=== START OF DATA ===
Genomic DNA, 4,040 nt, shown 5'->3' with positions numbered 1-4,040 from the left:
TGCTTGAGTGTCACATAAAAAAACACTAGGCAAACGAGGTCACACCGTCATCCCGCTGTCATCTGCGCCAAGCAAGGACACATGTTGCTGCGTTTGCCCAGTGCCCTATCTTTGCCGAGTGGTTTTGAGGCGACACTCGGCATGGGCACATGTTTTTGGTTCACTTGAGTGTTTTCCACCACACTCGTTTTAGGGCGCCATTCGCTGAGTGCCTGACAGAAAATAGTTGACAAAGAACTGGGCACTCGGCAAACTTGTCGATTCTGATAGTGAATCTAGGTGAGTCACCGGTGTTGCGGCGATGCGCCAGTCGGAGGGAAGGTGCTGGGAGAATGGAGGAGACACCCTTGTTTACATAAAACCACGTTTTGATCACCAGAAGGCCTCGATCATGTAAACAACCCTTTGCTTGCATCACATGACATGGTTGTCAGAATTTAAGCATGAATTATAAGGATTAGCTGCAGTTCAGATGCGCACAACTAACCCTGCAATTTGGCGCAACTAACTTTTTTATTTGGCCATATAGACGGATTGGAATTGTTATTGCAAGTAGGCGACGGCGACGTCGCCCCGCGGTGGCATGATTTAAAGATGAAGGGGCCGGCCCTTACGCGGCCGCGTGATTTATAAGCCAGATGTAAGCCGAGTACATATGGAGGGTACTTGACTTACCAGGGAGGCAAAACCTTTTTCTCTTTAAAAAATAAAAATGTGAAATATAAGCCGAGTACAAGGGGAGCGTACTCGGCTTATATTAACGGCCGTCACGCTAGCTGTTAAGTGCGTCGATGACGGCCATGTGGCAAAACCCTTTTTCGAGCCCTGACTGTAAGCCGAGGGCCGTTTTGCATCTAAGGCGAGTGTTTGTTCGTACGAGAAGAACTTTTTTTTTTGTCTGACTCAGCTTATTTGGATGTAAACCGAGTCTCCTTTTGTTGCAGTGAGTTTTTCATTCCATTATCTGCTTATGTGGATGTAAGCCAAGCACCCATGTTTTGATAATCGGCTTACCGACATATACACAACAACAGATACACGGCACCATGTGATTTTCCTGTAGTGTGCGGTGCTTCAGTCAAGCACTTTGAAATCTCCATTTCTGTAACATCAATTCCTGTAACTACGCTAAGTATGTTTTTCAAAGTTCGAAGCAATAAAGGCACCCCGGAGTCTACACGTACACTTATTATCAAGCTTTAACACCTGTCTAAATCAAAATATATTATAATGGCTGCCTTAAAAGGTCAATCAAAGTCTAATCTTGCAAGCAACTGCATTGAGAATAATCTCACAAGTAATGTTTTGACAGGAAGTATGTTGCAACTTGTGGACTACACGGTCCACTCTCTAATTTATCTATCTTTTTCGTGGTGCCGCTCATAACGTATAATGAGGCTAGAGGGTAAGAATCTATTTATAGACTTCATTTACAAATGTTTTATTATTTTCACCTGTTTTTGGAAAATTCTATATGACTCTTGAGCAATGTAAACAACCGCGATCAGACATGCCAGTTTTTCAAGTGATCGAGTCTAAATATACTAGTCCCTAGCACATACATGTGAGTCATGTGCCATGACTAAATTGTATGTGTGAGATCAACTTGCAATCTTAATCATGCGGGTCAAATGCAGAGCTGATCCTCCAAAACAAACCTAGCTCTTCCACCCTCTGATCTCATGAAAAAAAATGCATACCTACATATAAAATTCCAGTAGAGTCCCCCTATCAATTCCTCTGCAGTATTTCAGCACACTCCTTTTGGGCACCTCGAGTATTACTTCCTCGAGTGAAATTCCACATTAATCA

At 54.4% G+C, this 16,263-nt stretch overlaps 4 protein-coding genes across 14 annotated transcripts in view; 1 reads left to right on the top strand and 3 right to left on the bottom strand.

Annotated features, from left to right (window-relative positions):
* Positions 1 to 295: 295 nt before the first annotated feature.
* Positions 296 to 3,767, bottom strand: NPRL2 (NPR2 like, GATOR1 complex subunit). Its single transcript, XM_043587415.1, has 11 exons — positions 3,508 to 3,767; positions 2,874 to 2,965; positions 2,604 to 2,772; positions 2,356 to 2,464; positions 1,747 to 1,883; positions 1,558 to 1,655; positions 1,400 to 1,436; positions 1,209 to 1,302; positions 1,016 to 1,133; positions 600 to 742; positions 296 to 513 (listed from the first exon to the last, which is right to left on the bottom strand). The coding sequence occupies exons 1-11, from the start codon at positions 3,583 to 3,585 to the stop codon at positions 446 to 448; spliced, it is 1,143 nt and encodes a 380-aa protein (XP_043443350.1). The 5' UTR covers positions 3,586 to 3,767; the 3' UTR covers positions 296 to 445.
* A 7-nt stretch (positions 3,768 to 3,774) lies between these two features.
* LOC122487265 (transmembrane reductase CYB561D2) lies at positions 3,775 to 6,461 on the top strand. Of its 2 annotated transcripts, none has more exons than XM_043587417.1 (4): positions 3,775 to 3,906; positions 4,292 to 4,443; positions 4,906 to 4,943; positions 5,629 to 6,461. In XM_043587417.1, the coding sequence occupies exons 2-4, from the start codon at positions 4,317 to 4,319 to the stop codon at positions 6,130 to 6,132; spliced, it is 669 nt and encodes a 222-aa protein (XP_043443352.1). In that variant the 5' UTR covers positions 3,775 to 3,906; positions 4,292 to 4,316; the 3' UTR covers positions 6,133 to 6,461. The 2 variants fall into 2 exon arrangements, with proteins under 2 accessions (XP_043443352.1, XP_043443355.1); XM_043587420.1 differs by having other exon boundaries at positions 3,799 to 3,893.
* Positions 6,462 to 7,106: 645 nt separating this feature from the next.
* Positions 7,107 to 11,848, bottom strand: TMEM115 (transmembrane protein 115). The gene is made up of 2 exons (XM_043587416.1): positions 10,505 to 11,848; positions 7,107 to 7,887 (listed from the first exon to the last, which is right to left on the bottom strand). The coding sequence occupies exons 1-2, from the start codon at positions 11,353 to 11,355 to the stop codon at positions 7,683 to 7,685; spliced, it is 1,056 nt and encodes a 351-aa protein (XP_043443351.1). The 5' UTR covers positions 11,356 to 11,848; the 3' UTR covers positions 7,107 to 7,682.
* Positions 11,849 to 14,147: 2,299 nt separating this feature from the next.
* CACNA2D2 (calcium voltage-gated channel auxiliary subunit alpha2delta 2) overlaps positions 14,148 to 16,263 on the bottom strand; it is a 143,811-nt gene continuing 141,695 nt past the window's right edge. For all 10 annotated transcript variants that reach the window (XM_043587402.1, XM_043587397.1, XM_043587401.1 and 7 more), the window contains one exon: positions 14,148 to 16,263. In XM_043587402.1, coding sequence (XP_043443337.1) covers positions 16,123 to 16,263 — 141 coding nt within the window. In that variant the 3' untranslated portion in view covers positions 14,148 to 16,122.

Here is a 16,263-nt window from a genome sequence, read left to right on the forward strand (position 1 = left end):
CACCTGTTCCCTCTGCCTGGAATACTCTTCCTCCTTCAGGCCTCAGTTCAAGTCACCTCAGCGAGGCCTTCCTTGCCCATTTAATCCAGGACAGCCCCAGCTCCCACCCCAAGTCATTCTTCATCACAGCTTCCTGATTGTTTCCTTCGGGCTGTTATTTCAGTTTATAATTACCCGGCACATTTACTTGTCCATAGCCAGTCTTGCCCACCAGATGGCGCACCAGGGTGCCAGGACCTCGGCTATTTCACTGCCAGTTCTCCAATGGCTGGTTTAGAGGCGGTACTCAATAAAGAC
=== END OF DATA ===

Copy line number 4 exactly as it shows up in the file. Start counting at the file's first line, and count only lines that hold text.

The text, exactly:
Annotated features, from left to right (window-relative positions):